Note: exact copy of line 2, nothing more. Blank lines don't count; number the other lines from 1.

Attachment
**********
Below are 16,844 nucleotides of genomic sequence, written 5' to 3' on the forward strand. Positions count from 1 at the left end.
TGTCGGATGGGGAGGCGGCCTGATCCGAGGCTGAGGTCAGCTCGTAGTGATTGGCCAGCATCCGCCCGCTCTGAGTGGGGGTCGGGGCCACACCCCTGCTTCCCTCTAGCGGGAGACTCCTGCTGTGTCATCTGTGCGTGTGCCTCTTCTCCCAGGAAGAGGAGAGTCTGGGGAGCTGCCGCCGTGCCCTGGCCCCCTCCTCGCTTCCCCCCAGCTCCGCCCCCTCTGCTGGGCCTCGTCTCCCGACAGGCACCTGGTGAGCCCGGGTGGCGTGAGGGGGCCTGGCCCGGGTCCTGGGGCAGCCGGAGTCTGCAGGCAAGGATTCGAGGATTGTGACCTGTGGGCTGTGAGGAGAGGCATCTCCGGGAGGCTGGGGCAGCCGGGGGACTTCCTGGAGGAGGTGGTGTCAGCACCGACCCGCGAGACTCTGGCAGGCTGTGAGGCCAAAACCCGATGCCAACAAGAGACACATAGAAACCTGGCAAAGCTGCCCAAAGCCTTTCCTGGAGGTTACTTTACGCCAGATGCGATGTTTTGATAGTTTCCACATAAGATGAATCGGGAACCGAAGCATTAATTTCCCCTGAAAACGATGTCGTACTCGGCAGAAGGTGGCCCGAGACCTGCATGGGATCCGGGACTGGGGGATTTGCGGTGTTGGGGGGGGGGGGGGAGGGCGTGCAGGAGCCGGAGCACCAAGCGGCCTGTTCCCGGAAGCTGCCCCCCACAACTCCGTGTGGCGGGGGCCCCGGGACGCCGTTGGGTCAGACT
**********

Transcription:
TGTCGGATGGGGAGGCGGCCTGATCCGAGGCTGAGGTCAGCTCGTAGTGATTGGCCAGCATCCGCCCGCTCTGAGTGGGGGTCGGGGCCACACCCCTGCTTCCCTCTAGCGGGAGACTCCTGCTGTGTCATCTGTGCGTGTGCCTCTTCTCCCAGGAAGAGGAGAGTCTGGGGAGCTGCCGCCGTGCCCTGGCCCCCTCCTCGCTTCCCCCCAGCTCCGCCCCCTCTGCTGGGCCTCGTCTCCCGACAGGCACCTGGTGAGCCCGGGTGGCGTGAGGGGGCCTGGCCCGGGTCCTGGGGCAGCCGGAGTCTGCAGGCAAGGATTCGAGGATTGTGACCTGTGGGCTGTGAGGAGAGGCATCTCCGGGAGGCTGGGGCAGCCGGGGGACTTCCTGGAGGAGGTGGTGTCAGCACCGACCCGCGAGACTCTGGCAGGCTGTGAGGCCAAAACCCGATGCCAACAAGAGACACATAGAAACCTGGCAAAGCTGCCCAAAGCCTTTCCTGGAGGTTACTTTACGCCAGATGCGATGTTTTGATAGTTTCCACATAAGATGAATCGGGAACCGAAGCATTAATTTCCCCTGAAAACGATGTCGTACTCGGCAGAAGGTGGCCCGAGACCTGCATGGGATCCGGGACTGGGGGATTTGCGGTGTTGGGGGGGGGGGGGGAGGGCGTGCAGGAGCCGGAGCACCAAGCGGCCTGTTCCCGGAAGCTGCCCCCCACAACTCCGTGTGGCGGGGGCCCCGGGACGCCGTTGGGTCAGACT